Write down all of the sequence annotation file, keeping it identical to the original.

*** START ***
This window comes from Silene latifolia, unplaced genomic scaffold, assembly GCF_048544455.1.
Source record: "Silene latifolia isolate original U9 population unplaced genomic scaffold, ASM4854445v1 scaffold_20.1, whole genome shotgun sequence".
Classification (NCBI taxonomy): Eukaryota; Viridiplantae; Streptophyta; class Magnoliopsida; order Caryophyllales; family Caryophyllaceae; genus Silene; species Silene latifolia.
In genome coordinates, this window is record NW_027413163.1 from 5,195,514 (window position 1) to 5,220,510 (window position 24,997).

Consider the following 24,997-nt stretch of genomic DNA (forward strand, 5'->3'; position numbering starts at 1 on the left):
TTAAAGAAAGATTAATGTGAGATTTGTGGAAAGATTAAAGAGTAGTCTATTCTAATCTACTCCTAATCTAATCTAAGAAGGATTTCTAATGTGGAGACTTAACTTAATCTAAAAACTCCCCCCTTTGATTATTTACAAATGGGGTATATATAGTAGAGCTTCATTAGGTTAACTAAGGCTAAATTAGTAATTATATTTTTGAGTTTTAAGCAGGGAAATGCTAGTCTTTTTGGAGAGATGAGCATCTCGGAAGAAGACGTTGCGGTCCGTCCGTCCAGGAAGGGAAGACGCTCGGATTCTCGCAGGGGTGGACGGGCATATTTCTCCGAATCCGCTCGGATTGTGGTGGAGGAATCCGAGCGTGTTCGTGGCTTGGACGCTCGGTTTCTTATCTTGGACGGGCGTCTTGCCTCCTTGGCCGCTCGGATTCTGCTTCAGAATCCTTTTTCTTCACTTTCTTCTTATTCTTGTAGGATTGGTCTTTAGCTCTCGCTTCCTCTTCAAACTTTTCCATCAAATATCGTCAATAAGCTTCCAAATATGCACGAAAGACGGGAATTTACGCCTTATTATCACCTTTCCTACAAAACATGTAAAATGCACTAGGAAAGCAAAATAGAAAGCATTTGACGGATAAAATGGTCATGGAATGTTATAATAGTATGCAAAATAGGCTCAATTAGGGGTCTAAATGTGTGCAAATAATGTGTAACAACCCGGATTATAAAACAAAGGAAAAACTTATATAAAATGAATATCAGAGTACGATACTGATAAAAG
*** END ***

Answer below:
This window comes from Silene latifolia, unplaced genomic scaffold, assembly GCF_048544455.1.
Source record: "Silene latifolia isolate original U9 population unplaced genomic scaffold, ASM4854445v1 scaffold_20.1, whole genome shotgun sequence".
Classification (NCBI taxonomy): Eukaryota; Viridiplantae; Streptophyta; class Magnoliopsida; order Caryophyllales; family Caryophyllaceae; genus Silene; species Silene latifolia.
In genome coordinates, this window is record NW_027413163.1 from 5,195,514 (window position 1) to 5,220,510 (window position 24,997).

Consider the following 24,997-nt stretch of genomic DNA (forward strand, 5'->3'; position numbering starts at 1 on the left):
TTAAAGAAAGATTAATGTGAGATTTGTGGAAAGATTAAAGAGTAGTCTATTCTAATCTACTCCTAATCTAATCTAAGAAGGATTTCTAATGTGGAGACTTAACTTAATCTAAAAACTCCCCCCTTTGATTATTTACAAATGGGGTATATATAGTAGAGCTTCATTAGGTTAACTAAGGCTAAATTAGTAATTATATTTTTGAGTTTTAAGCAGGGAAATGCTAGTCTTTTTGGAGAGATGAGCATCTCGGAAGAAGACGTTGCGGTCCGTCCGTCCAGGAAGGGAAGACGCTCGGATTCTCGCAGGGGTGGACGGGCATATTTCTCCGAATCCGCTCGGATTGTGGTGGAGGAATCCGAGCGTGTTCGTGGCTTGGACGCTCGGTTTCTTATCTTGGACGGGCGTCTTGCCTCCTTGGCCGCTCGGATTCTGCTTCAGAATCCTTTTTCTTCACTTTCTTCTTATTCTTGTAGGATTGGTCTTTAGCTCTCGCTTCCTCTTCAAACTTTTCCATCAAATATCGTCAATAAGCTTCCAAATATGCACGAAAGACGGGAATTTACGCCTTATTATCACCTTTCCTACAAAACATGTAAAATGCACTAGGAAAGCAAAATAGAAAGCATTTGACGGATAAAATGGTCATGGAATGTTATAATAGTATGCAAAATAGGCTCAATTAGGGGTCTAAATGTGTGCAAATAATGTGTAACAACCCGGATTATAAAACAAAGGAAAAACTTATATAAAATGAATATCAGAGTACGATACTGATAAAAG